Department of Geography and Environmental Studies

Alexander Mansfield McKiggan, 1996

A Geographical Appraisal of the Canada/EU Dispute and Its Significance to Transboundary Stock Management in the Northwest Atlantic.

ABSTRACT

The extension of maritime boundaries out to 200 nautical miles (nm) in the 1970's brought a large portion of the world's marine resources under coastal states' jurisdiction. However, in many instances, important fish stocks straddle the boundaries between areas of coastal state jurisdiction and adjacent high seas areas, complicating management issues. Consequently, many transboundary fish stocks were over-exploited as fishers both within coastal state zones, and on the high seas, vied for the same resources. Canada has found itself in just such a situation in the Northwest Atlantic.

A number of important commercial fish stocks on the Grand Banks have been severely depleted due to over-fishing. The Northwest Atlantic Fisheries Organization (NAFO), which has management jurisdiction beyond Canada's 200nm zone, has been ineffective in curbing over-fishing by members and non-members alike. This is due to a provision in its Convention which allows members to excuse themselves from NAFO management measures. As a result, the European Union (EU) has frequently ignored NAFO management measures in order to placate its member's hunger for fish. In early March 1995, Canada took unilateral action to curb over-fishing of Greenland halibut in the high seas area adjacent to its Exclusive Fishing Zone.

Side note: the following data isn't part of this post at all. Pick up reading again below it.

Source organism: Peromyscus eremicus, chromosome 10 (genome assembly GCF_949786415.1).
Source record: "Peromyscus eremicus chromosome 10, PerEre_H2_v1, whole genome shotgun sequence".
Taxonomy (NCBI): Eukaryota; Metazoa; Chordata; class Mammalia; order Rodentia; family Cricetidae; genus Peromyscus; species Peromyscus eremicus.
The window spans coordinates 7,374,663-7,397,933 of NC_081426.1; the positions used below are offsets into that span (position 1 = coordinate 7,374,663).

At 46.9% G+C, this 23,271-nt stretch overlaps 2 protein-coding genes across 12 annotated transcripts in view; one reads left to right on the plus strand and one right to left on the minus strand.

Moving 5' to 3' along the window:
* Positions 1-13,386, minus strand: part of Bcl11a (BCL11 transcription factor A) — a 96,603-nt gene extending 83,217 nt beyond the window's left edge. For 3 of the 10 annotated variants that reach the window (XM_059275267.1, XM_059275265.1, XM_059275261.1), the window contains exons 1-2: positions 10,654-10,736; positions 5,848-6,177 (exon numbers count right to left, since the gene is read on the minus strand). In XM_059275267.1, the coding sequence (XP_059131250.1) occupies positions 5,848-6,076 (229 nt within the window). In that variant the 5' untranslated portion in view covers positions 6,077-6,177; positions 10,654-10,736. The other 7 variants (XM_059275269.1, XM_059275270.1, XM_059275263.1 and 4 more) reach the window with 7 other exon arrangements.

The arrest of the Spanish trawler Estai led to a bilateral agreement between Canada and the EU to improve management and enforcement in the NAFO Regulatory Area. The most significant measure in this agreement was the introduction of satellite monitoring within the Regulatory Area. However, it is this author's contention that this technology is not be used to its full potential. It is proposed that Satellite surveillance in conjunction with closed areas/seasons is the most easily enforced, and therefore the most effective, method of transboundary stock management.